Royal Trouble: Hidden Adventures for Mac Review

royal trouble

Spoiler Alert: this review does hint at activities and objectives you complete in the game, but does not explicitly reveal puzzle solutions.

Prince Nathaniel and Princess Loreen (no relation) have a serious problem. They have both been kidnapped by the Black Knight and are now haplessly trapped in his realm. In order to escape, they must work together to find a way out and maybe live happily ever after.

Royal Trouble Gameplay

Royal Trouble is one of those point and click casual games that seem to be so popular on the Mac store these days. For the uninitiated this means that the game is displayed statically: the world is hand drawn art as opposed to a 3d game you can walk around in. You move from room to room searching for objects to help you complete certain goals or move on to the next area. For example, the first puzzle finds you in a jail where you have to improvise a way to escape using only the objects from your cell, later in the game you attempt to repair a drawbridge using parts you find searching around the castle. Often you can combine items in your possession to make new objects that will help you as well. During your time with Nathaniel and Loreen you will improvise a bomb, concoct numerous potions, and even craft a fishing rod. But Royal Trouble has more in store for you than just clicking around the screen looking for stuff to make, no, there are  a number of in game puzzles as well: peg and hole games, sequence puzzles, even some very basic algebra puzzles are all on the menu here. If any of them prove difficult you can skip them without penalty. I seriously doubt you will ever need to though as I found the puzzles to be  pretty forgiving.

What sets Royal Trouble apart from so many other point and clicks is that game-play alternates between the Nathaniel and Loreen. They are dependent on each other for many tasks and have to work together to escape. A good example of this is when Loreen needs gold to bribe a palace guard: Nathaniel locates some treasure and is able to send it to her, even though they are in separate locations, allowing her to escape the area she is stuck in. This adds a little more depth to the game and also helps break up the storyline.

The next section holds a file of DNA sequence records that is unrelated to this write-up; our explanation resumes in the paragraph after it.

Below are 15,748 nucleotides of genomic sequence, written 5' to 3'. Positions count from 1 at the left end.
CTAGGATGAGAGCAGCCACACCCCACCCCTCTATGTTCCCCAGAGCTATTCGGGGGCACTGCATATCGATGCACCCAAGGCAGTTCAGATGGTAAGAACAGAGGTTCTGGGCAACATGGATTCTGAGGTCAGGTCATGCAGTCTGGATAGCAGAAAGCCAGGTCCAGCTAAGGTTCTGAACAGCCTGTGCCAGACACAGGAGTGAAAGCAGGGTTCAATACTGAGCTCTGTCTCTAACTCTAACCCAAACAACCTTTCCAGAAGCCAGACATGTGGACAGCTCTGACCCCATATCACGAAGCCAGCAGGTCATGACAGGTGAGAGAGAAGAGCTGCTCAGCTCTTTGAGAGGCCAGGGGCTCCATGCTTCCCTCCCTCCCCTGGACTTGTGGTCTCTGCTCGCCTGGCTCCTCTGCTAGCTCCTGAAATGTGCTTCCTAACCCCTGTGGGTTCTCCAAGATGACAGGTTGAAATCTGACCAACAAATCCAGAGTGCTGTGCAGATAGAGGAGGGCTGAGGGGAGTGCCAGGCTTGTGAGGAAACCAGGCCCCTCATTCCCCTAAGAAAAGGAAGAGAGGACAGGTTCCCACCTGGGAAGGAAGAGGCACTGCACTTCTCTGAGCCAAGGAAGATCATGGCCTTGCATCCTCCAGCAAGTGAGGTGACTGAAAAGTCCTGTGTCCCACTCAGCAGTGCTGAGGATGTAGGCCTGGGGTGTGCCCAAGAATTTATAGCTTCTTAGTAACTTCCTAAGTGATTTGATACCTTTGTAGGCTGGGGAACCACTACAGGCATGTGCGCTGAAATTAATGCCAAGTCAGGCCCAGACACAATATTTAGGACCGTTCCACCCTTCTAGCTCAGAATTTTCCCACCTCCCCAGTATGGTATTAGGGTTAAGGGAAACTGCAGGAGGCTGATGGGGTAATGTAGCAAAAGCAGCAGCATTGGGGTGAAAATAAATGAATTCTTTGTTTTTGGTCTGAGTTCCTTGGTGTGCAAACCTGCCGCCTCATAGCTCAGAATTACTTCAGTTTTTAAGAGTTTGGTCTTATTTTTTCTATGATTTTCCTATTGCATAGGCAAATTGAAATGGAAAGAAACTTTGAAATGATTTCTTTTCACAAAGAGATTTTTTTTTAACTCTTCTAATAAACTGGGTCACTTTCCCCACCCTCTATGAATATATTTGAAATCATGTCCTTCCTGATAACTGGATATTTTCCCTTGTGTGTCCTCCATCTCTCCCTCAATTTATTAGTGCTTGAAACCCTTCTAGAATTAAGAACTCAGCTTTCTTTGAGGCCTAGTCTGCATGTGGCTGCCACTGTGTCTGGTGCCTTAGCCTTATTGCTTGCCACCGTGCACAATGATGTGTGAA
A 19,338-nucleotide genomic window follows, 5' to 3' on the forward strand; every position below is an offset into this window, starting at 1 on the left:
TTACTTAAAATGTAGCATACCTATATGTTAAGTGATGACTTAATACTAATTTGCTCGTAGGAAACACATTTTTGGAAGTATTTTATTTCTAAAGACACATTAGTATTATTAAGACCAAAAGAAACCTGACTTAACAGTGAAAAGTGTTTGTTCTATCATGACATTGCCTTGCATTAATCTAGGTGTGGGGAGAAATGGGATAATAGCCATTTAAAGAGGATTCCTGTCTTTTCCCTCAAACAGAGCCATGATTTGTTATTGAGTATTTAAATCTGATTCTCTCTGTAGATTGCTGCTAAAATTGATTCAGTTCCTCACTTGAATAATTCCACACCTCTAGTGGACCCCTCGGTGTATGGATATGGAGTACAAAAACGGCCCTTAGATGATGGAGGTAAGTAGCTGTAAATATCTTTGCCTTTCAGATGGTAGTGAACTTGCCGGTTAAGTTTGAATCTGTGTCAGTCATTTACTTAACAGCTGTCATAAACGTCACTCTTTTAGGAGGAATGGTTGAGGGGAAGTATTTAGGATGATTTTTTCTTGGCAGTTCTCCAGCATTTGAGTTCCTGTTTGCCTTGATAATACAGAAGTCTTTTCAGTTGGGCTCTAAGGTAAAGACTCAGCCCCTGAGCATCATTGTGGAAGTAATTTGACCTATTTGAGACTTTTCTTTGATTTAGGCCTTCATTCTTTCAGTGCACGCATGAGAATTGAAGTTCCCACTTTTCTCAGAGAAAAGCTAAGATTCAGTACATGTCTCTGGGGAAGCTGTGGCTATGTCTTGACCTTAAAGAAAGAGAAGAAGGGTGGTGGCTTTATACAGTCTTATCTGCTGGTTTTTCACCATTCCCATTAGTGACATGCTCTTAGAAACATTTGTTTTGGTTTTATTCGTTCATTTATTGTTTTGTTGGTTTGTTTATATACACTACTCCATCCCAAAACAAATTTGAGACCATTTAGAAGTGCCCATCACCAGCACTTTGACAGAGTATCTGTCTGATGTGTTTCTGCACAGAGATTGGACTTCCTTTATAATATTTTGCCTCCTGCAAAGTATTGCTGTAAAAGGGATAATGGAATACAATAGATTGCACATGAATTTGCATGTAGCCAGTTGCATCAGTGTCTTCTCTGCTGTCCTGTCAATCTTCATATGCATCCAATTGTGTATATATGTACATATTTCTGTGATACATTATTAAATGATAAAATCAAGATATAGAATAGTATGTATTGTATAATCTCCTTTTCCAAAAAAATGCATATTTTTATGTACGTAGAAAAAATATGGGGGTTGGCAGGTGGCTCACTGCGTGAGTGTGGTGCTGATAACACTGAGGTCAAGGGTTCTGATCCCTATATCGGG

Speaking of storyline I really like the direction they took with the story here: Royal Trouble is a good old fashioned fairytale and never tries to be anything else. It’s refreshing to get away from the thousands of mysterious islands and haunted mansions that populate the genre, and just enjoy a fun story. This is a good one to play with the family: my wife and I alternated turns throughout and had a great time of it.

The graphics are decent, they occasionally look a bit dated but they get the job done. There are plenty of small details and each area looks distinct. All character speech are text, with no voice acting for the main characters. I mention this only because I did not notice it for quite awhile as there is a narrator performing the voice-over for the story. Whoever did the reading is a downright excellent storyteller. It reminds me of someone telling a bedtime story: the narrator’s tone and inflection are dead on. Background music fits the mood of the game and sits in the scene, adding to the ambiance.

Royal Trouble is not going to convert anyone over to being a point and click adventure nut, but it is well written and fun to play. It’s a great game to wind down with. If you have any interest in this genre, give it a whirl. I’m sure you will be glad you did.

Publisher: G5 Entertainment

Price: $6.99/£6.99

Genre: A Royal Hidden Objects

App Store Link

Rating: 4/5

Pros: Clever storyline, puzzles are fair, has a skip function.

Cons: A bit short.

Spoiler Alert: this review does hint at activities and objectives you complete in the game, but does not explicitly reveal puzzle solutions.